is a brand of different flavour sweets
, which have a hole in the centre. The peppermint
flavoured polo was first manufactured in the United Kingdom
in 1948. The name ‘Polo’ is reportedly from the word ‘Polar’ and is to symbolize the cool and fresh feeling one gets from sucking a Polo.
Polo mints were introduced by Rowntree in 1948, and Polo fruits followed soon after.
Polo is still Britain's number one mint brand with approximately 20 million mints produced every day and an average of one hundred and fifty Polos eaten every second.
Over the years Rowntree and Nestlé
have come up with variations of the Original Polo mint. Some of these have been successes, whereas others have flopped. However, none have been as successful as the Original Polo mint.
- Spearmint: These Polos have a strong spearmint flavour and aroma. The original design of the sweets had turquoise flecks on them, however now they are simply clear white to reduce E numbers.
- Fruit: These Polos are fruit flavored and come in several flavours, all in one tube. These Polos are not mints but boiled fruits. Flavours included are strawberry, blackberry, orange, lemon, and lime.
- Polo Gummies: Fruit-flavoured soft gummy sweets in the polo shape.
- Sugar free: This is the sugar free version of the Original Polo containing sorbitol
- Polo Holes: Nestlé experimented with this variation for a while. It was the original Polo flavour in the shape of the hole from the middle of the sweet.
- Mini Strong Polos: These were tiny Polos (about 1 cm in diameter) with a strong minty flavour. They were packaged in a box shaped like a Polo Mint. They were also available in a not so successful orange flavour which is no longer available
- Smoothies: These creamy sweets came in flavours such as blackcurrant, sunshine fruits and strawberry.
- Citrus: Lemon flavoured Polos
- Butter Mint Polos: These were butter mint flavoured
- Ice: These flavour Polos came in a shiny blue wrapper, and had a cooler mint taste.
- Cinnamon flavoured Polos
- Paan flavoured Polos (Previously available in India)
- Mint O Fruit: (available in Indonesia). These come in the following flavours: Raspberry Mint, Blackcurrant Mint, Peppermint, Lime Mint and Cherry Mint. These polos come with the following slogan "Think Plong! Masih Ada Bolong!" These are also sold in the UK in some Poundland stores.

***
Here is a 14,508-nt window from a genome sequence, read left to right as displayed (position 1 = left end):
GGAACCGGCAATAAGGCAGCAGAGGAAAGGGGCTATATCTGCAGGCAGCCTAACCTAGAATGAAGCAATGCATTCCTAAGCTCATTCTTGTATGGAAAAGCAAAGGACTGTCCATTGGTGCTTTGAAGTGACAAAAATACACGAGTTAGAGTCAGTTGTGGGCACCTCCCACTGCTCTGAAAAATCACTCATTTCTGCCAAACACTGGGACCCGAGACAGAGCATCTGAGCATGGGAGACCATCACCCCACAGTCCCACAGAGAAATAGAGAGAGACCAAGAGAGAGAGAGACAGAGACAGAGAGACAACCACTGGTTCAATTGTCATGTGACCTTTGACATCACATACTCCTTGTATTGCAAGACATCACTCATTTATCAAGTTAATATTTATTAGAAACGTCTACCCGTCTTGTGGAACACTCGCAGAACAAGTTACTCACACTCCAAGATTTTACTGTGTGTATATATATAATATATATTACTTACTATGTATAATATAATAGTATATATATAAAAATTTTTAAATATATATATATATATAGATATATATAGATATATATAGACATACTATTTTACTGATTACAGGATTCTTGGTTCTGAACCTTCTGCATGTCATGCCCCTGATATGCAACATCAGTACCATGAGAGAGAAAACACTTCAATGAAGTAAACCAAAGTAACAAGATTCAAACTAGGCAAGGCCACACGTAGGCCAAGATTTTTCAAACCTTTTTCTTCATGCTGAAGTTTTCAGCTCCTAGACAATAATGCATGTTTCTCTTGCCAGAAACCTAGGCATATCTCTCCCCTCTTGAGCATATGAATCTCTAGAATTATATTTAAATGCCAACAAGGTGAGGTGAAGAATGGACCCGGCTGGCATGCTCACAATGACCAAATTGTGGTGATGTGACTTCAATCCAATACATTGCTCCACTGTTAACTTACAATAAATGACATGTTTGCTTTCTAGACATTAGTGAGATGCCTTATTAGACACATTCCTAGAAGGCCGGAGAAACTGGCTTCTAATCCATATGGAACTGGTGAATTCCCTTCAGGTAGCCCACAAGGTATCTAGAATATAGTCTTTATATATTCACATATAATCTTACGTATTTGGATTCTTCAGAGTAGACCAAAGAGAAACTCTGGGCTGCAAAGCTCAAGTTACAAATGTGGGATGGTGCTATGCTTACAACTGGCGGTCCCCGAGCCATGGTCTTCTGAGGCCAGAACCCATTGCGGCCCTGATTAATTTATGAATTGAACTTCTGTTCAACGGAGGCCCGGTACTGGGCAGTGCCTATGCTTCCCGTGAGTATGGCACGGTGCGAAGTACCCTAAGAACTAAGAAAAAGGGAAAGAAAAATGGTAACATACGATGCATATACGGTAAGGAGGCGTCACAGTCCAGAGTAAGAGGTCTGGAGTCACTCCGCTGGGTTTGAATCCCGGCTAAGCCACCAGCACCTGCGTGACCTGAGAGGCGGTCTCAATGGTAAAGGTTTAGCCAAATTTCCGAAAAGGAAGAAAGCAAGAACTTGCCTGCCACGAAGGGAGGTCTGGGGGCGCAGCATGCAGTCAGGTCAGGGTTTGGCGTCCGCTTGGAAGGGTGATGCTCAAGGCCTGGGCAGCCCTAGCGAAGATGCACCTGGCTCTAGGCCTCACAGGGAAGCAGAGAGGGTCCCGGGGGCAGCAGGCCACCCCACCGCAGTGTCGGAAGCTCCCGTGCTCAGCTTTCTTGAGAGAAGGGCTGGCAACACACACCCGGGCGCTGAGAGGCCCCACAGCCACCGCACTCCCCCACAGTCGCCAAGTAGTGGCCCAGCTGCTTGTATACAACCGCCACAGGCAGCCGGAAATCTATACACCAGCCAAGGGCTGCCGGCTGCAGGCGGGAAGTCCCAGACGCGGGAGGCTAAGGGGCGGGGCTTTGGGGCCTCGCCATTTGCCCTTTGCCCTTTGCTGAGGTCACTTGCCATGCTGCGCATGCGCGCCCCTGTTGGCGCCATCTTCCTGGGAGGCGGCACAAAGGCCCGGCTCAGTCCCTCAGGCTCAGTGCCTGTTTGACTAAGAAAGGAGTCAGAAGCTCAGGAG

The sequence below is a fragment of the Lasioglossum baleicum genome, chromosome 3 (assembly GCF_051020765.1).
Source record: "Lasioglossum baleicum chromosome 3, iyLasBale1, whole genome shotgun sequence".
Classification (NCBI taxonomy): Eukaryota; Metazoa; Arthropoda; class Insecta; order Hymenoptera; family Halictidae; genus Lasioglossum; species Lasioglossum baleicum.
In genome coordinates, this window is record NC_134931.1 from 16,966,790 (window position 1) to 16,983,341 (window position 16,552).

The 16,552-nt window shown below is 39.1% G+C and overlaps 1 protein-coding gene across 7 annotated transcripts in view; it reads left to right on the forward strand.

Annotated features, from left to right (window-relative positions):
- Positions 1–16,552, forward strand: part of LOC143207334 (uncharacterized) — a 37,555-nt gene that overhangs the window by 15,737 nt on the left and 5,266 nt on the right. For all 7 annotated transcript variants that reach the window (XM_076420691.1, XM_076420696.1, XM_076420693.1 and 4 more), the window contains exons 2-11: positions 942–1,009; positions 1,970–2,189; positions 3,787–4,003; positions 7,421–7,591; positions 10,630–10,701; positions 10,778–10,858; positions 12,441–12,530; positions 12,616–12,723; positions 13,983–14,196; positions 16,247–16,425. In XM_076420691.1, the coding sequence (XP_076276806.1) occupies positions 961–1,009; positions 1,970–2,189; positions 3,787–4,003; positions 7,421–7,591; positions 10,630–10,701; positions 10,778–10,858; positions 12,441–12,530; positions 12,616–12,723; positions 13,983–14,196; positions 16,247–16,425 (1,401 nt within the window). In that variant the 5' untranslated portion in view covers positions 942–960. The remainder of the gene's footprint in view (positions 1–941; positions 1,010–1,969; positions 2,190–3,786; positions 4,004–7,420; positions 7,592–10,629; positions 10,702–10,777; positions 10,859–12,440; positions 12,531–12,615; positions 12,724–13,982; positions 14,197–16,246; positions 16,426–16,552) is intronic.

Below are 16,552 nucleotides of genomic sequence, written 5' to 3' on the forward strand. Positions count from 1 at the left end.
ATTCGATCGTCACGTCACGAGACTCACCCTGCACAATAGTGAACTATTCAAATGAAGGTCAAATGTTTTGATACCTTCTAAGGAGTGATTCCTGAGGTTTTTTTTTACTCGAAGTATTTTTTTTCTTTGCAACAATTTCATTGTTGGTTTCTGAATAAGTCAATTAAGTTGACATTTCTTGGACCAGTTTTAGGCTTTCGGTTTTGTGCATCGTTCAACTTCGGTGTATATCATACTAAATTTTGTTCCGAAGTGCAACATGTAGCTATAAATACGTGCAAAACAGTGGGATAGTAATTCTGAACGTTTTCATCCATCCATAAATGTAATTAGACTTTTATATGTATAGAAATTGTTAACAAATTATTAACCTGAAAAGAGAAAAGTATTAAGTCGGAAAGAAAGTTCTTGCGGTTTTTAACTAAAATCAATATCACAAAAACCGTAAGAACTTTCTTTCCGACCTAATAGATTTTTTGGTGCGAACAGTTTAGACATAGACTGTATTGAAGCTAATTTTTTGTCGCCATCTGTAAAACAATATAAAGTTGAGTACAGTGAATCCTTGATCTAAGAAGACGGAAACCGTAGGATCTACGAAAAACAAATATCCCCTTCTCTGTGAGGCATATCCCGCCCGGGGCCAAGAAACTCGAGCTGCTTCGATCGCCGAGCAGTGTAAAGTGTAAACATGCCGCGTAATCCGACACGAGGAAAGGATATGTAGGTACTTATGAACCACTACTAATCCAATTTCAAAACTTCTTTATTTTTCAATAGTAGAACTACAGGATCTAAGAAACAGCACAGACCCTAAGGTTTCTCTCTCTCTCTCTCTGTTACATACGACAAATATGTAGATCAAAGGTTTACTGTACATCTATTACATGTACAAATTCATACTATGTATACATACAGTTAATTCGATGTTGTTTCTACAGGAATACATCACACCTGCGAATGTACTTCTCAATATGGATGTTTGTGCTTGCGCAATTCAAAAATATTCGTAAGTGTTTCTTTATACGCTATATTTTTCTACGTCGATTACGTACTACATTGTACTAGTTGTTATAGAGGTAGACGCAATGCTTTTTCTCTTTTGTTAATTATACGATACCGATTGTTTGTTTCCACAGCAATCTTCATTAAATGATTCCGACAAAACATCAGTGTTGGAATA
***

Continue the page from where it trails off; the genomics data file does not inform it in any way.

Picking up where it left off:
Prior to this Rowntree had already experimented with different polos in the 1980s. The boiled fruit ones were always available but they briefly made:
- Lemon: Similar to the citrus flavour that Nestlé put out around 10 years later, but not identical.
- Orange: Similar to the lemon, but in an orange packet.
A Polo is approximately 1.9cm in diameter, 0.4cm deep and has a 0.8cm wide hole. The original Polo is white in colour with a hole in the middle, and the word 'POLO' embossed twice on one side around the ring, hence the popular slogan The Mint with the Hole
Ingredient of the main variety include: sugar, glucose syrup, modified starch, stearic acid (of vegetable origin), lubricant(570) and mint oils.
Packing and look
Polos are found in all major and minor newsagents, sweet shops, and supermarkets. They are usually sold separately in tubes that are about 10cm tall containing 25 Polos, but can be found in multi-packs ranging from 3 to 8. The tube of Polos is tightly wrapped with silver foil backed plastic. A green and blue paper wrapper, with the word ‘POLO’, binds the foil wrapper. The Os in ‘Polo’ are the images of the sweet. For the spearmint flavour, the paper wrapper is a darker green also the Extra Strong flavour is in a black paper wrapper.
In 1994 when the new Trade Marks Act was introduced in UK, Nestlé applied to register the shape of the Polo mint. The application featured a white, annular mint without any lettering. This application however was opposed by Kraft Food, the current owner of Life Savers
, and Mars UK because of the lack of distinctive character of the mint in question. Nestlé’s application was allowed to proceed if it agreed to narrow the description of the mint i.e. the dimensions of the mint were limited to the standard dimensions of the Polo mint and that it was limited to ‘mint flavoured compressed confectionery’.
Kraft Foods and Swizzels Matlow (owner of British Navy Sweets) have made similar applications for annular sweets bearing the mark LIFESAVERS or NAVY. Nestle has tried to oppose these trademark applications but have failed as the court ruled that customers would be able to distinguish between a Polo, a Lifesaver and a British Navy mint as all of them have their marks boldly and prominently embossed on the mint.
- "Polo, the mint with the hole"
- "The Mint,The Hole Mint and Nothing But The Mint!"
- "Holy Moly Minty!"
- "HOLE-Y REFRESHING"
- "Life's a Hole Lot Cooler!"
- "People Like Polo!"
Media & Entertainment
- Polo mints are mentioned in the song "Low Budget" by The Kinks. "We're all on our uppers were all going skint I used to smoke cigars but now I suck polo mints".
- The Polo mints are an important visual theme throughout the BBC Three comedy television programme The Mighty Boosh. They can be seen on many of the costumes and props (as well as in the opening graphics), and are directly referenced to on several occasions, most notably during the Hitcher's song ("creeping in your room in the dead of night / with my solo Polo vision" - the character of the Hitcher has a big Polo over one of his eyes.).
- A recent advertisement claims that Polos are now 13.063% mintier.
- Polo mint has become rhyming slang for skint(a slang term meaning to have no money) and for bint(slang for "woman").
Other UK Sweets/mints/Candy